©1999 International Monetary Fund
Liam Ebrill, Janet Stotsky, and Reint Gropp
In recent decades many countries have dismantled trade barriers and opened their economies to international competition. Trade liberalization is seen to promote economic efficiency, international competitiveness, and an expansion of trade, perhaps especially in imperfectly competitive markets.1 Yet despite this progress in trade liberalization, as evidenced by the conclusion of the Uruguay Round in 1994 and the establishment of the World Trade Organization (WTO) in 1995,2 trade barriers are still widespread. Some economies and some sectors (e.g., agriculture in many industrial countries) remain relatively insulated from the global economy by a variety of nontariff and tariff barriers, even as import substitution continues to lose ground as a strategy for economic development.
The argument that trade liberalization enhances economic efficiency and accelerates growth is now nearly universally accepted. However, because freer trade may lead to a loss of tax revenue as tariffs and other trade taxes are cut, it is important to evaluate the revenue implications of trade liberalization, focusing on what has actually happened to revenue during liberalization, with a view to drawing policy implications. Clearly, for countries with significant fiscal imbalances, any loss of revenue would be an important consideration.3 Moreover, for many developing countries, taxes on international trade are a large source of revenue. Indeed, an impetus for this paper was the observation, in a recent evaluation of IMF-approved Structural Adjustment Facility (SAF) and Extended Structural Adjustment Facility (ESAF) programs, that some countries had targeted an increased reliance on revenue from international trade taxes or, in any event, had attained higher ratios of international trade tax revenue to GDP at the end of the SAF/ESAF-supported adjustment period. This had occurred despite an apparent commitment to trade liberalization (Abed and others, 1998). Many of these countries are in Africa, where despite a declining, if uneven, trend, trade taxes accounted for about 5 1/2 percent of GDP on average in 1995 (Figure 1).4
A recent IMF study of trade liberalization in general in countries undergoing IMF-supported programs (IMF, 1998) also finds a range of fiscal outcomes from liberalization. The study concludes that some programs could have targeted more extensive trade reform if greater attention had been given to supporting fiscal policies and to revenue-neutral trade measures.
Changes in a country's trade policy can be diffi-cult to summarize, because they may entail modifications in complex tariff structures and quantitative restrictions and have complex interactions with domestic taxes. Some researchers have tried to develop a trade restrictiveness index that attempts to transform a given pattern of trade protection into an equivalent uniform tariff (Anderson and Neary, 1994). In a similar vein, IMF (1997) develops a 10-point scale that combines measurements of the restrictiveness of tariffs and nontariff barriers. Here the approach is to view trade liberalization as a broad set of movements (i.e., considerably more complex than simple tariff reductions) toward a less distorting environment. Given the extensive range of countries considered, however, the analysis of necessity relies on aggregate data rather than on calculated indices.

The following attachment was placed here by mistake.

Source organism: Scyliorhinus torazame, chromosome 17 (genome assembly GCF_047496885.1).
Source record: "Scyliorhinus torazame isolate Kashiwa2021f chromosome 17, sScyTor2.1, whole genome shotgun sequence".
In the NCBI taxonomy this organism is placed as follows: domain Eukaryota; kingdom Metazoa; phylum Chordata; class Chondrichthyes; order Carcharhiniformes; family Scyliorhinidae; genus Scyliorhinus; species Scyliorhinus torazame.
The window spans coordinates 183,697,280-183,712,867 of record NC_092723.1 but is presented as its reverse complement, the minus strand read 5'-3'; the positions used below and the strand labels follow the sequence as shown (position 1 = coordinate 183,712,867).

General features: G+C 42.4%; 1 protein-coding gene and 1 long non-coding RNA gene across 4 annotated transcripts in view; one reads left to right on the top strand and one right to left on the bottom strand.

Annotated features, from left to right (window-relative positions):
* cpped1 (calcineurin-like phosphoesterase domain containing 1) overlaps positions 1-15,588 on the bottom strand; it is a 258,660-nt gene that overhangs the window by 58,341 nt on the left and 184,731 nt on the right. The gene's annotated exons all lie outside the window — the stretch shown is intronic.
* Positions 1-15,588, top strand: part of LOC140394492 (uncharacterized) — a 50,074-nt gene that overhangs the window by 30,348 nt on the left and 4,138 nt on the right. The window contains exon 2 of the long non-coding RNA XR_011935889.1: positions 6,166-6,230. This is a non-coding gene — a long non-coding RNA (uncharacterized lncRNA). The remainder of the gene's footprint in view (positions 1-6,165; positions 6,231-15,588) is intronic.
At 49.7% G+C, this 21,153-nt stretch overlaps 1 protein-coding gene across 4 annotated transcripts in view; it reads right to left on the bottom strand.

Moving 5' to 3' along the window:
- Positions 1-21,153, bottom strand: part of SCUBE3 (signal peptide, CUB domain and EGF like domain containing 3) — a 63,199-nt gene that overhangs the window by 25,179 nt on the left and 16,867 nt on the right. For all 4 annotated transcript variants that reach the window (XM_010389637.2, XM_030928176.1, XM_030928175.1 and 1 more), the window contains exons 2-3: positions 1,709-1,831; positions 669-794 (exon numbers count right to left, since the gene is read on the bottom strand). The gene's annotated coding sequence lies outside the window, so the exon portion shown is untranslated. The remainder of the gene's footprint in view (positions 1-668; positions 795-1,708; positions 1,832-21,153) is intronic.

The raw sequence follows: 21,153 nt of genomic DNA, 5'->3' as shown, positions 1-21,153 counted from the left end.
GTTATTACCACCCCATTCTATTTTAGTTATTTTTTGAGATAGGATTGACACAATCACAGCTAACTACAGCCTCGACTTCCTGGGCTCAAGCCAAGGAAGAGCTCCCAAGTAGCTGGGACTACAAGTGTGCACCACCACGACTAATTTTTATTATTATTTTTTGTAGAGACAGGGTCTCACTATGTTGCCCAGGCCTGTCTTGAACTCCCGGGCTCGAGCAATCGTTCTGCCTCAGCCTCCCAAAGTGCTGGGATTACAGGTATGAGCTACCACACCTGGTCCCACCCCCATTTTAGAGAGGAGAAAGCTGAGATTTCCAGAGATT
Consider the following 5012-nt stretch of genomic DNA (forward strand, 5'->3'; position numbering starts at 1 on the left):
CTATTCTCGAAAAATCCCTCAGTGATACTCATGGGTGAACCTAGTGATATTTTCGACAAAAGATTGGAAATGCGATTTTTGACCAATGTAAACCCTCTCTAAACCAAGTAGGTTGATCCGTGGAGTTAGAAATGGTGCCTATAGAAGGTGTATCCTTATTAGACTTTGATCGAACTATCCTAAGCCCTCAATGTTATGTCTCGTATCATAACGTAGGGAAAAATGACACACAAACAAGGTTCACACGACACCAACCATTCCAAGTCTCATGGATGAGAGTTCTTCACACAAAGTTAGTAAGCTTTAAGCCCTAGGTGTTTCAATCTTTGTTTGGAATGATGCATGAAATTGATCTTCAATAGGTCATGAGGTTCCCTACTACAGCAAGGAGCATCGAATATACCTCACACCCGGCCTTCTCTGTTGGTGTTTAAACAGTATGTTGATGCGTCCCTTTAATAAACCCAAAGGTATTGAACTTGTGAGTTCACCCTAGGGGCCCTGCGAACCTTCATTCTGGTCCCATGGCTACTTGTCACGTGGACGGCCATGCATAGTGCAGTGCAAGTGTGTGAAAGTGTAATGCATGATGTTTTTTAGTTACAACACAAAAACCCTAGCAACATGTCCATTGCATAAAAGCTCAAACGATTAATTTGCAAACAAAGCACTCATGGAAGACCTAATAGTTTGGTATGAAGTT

Against this background, the present paper begins by reviewing the ways in which the revenue impli-cations of trade liberalization tend to depend on the country's initial conditions and reform strategy, especially in cases where tariff structures may be complex and highly restrictive.7 Of course, in the later stages of reform, tariff reductions are bound to be associated with revenue losses. Accordingly, this paper suggests a set of best practices for domestic tax reform, which would over time offset revenue losses from reductions in trade taxes. Finally, the paper attempts, through an analysis of policy in six selected countries, a review of revenue trends in a larger sample of countries, and econometric analysis, to determine how countries have balanced these various constraints in practice.
1See Escolano (1995), Farhadian-Lorie and Katz (1988), Helpman and Krugman (1989), Krueger (1995), and Subramanian, Ibrahim, and Torres-Castro (1993).
2In addition to progress on the multilateral front, trade liberalization has also resulted in an increased reliance on regional trade arrangements. See Harmsen and Leidy (1994).
3For example, the group of African countries that entered into Structural Adjustment Facility or Extended Structural Adjustment Facility arrangements with the IMF during the 1980s and 1990s had overall fiscal deficits averaging more than 9 percent of GDP in the year immediately preceding the program. See Abed and others (1998).
4Because of data limitations, tariffs cannot always be separated from other taxes, such as excise and sales taxes, that are also collected at customs (e.g., in Burkina Faso, Mali, and Tanzania). In addition, some countries in the CFA franc zone of West and Central Africa levy charges on reexports (primarily to Nigeria), which cannot be distinguished from export taxes.
5In related analyses, Bevan (1995), Feltenstein (1992), and Tokarick (1995) use applied general equilibrium analysis to evaluate the effect of trade liberalization on fiscal variables.
6See also Thomas and others (1991) and Papageorgiou, Choksi, and Michaely (1990).
7This discussion draws on Ebrill and Stotsky (1998).